Even though the partial collapse of a tower-block at Ronan Point in Newham, East London, in 1968 first raised questions as to the quality of this instant solution to the slum problem, redevelopment continued apace across the country, leading to monumental housing schemes on the Quarry Hill model such as Sheffield’s Kelvin Flats, Nottingham’s Hyson Green, Hunslet Grange in Leeds, and London’s Ferrier Estate, Aylesbury Estate, Thamesmead Estate (famously used by Stanley Kubrick as a Dystopian backdrop in ‘A Clockwork Orange’) and the aforementioned Heygate Estate. Although virtually all the slums had been cleared away by this point, the architects and the local councils had become dizzy on the desire to make their cities resemble Fritz Lang’s Metropolis, leading many sound and solid Victorian and Edwardian houses and public buildings to unnecessarily disappear beneath the wrecking-ball merely because they were deemed old-fashioned and were labelled ‘slums’ even when they were far from it. The motivation behind the ongoing demolitions also came into question when bribery and corruption between builders and councillors eventually emerged into the public eye, most infamously in the case of John Poulson, a scandal that cost Reginald Maudling his job as Home Secretary in 1972.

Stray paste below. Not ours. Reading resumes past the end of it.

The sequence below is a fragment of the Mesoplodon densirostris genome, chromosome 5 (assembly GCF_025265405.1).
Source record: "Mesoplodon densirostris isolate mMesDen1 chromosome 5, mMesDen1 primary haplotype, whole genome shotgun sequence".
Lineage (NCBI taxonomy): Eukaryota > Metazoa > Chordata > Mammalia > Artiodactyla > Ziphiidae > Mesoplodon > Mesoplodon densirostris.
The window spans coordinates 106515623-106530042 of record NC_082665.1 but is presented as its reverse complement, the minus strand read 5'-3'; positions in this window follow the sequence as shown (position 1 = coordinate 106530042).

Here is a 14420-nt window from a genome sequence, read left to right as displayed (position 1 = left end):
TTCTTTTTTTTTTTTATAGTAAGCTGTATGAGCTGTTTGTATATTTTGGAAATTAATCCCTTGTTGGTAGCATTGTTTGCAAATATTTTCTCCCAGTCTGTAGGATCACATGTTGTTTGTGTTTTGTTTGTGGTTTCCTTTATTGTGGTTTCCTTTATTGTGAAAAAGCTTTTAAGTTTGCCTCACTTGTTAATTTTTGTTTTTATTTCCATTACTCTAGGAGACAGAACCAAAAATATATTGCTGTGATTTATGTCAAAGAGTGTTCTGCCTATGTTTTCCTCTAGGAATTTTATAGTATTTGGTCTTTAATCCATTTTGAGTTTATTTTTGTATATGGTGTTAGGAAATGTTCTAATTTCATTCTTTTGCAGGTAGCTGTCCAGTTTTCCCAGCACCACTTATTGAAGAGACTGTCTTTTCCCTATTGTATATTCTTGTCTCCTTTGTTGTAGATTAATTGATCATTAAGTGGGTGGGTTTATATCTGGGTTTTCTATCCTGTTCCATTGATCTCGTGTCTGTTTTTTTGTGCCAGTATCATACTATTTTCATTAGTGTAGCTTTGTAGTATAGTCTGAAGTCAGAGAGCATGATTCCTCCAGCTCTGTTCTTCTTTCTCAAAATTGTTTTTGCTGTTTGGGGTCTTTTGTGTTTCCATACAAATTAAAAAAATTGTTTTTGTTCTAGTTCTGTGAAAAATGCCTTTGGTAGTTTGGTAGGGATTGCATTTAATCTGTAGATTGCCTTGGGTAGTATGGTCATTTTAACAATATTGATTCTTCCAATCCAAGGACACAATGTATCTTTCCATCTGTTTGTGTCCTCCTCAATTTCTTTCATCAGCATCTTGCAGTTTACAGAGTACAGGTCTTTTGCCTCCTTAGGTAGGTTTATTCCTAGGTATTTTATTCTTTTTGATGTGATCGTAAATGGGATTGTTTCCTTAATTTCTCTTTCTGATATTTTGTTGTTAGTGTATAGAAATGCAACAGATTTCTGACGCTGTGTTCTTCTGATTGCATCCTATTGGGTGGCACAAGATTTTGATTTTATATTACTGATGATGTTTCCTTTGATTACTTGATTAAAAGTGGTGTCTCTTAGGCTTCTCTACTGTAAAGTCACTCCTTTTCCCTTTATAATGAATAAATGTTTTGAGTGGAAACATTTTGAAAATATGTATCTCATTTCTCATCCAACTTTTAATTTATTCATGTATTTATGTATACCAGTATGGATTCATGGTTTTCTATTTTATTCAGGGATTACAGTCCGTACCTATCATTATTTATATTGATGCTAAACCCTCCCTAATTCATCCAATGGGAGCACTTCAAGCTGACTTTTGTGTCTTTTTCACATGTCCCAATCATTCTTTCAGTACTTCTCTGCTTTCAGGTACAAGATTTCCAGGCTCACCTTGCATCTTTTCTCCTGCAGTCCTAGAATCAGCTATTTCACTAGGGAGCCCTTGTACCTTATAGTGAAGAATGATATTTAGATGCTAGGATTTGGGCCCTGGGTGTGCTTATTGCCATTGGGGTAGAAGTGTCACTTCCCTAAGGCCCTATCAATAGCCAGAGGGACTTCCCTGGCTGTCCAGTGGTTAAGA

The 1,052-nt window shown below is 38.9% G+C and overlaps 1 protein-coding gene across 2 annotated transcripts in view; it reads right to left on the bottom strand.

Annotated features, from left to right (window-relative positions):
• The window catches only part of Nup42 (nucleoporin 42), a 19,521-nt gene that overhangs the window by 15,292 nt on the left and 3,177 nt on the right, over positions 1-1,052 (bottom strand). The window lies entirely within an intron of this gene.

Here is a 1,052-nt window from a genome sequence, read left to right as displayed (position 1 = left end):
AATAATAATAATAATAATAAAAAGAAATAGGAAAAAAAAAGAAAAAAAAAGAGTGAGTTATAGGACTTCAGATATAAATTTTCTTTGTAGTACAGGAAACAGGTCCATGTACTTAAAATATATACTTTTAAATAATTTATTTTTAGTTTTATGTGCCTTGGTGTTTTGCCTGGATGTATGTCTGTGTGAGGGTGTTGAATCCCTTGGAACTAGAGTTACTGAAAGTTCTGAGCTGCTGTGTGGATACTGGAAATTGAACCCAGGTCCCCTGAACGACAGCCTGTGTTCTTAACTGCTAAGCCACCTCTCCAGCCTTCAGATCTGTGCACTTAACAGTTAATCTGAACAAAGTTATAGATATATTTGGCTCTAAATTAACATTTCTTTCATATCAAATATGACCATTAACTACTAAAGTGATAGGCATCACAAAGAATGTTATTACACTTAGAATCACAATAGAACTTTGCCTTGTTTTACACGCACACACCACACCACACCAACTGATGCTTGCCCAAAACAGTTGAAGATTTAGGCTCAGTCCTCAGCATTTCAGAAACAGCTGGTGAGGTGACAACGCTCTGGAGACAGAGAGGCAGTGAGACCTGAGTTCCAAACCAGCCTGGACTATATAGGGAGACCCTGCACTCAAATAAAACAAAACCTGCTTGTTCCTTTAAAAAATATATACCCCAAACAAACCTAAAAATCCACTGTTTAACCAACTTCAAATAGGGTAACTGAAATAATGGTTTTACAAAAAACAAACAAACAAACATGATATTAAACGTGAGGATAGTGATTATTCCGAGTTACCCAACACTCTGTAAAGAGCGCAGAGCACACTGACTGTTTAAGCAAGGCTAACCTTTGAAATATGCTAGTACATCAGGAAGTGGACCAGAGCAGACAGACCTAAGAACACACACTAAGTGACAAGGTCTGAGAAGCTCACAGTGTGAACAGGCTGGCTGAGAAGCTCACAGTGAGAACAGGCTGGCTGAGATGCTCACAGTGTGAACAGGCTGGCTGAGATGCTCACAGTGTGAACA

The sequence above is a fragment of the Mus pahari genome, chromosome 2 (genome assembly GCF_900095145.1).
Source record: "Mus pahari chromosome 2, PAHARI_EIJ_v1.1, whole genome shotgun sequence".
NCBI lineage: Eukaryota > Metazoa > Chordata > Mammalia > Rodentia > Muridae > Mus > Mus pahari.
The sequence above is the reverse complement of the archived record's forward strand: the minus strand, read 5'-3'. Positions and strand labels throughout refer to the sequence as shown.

It wasn’t until the deficiencies in the design of the new concrete estates became apparent as the 1970s progressed – primarily the damp arising from poor-quality cheap materials used in the building process and the potential for juvenile vandalism with so many dark corners to loiter in – that the concept really ran out of steam. Community amenities such as shops, cinemas, sports centres and recreational grounds had either been closed or hadn’t even been included in the original plans, and public transport facilities were often poor for those estates distanced from city centres, generating an Alcatraz-like feeling of detachment. Despite the pleas of residents, maintenance of the buildings was allowed to lapse as the country’s economic decline rendered the great social housing project an expensive and unsustainable operation. Yet the warning signs had been there from the off. The passionately articulate architectural critic Ian Nairn railed against the frenzied mania for bulldozing anything built in the previous century – particularly when grandiose Gothic churches were swept away with the communities they once served. But the damage had already been done.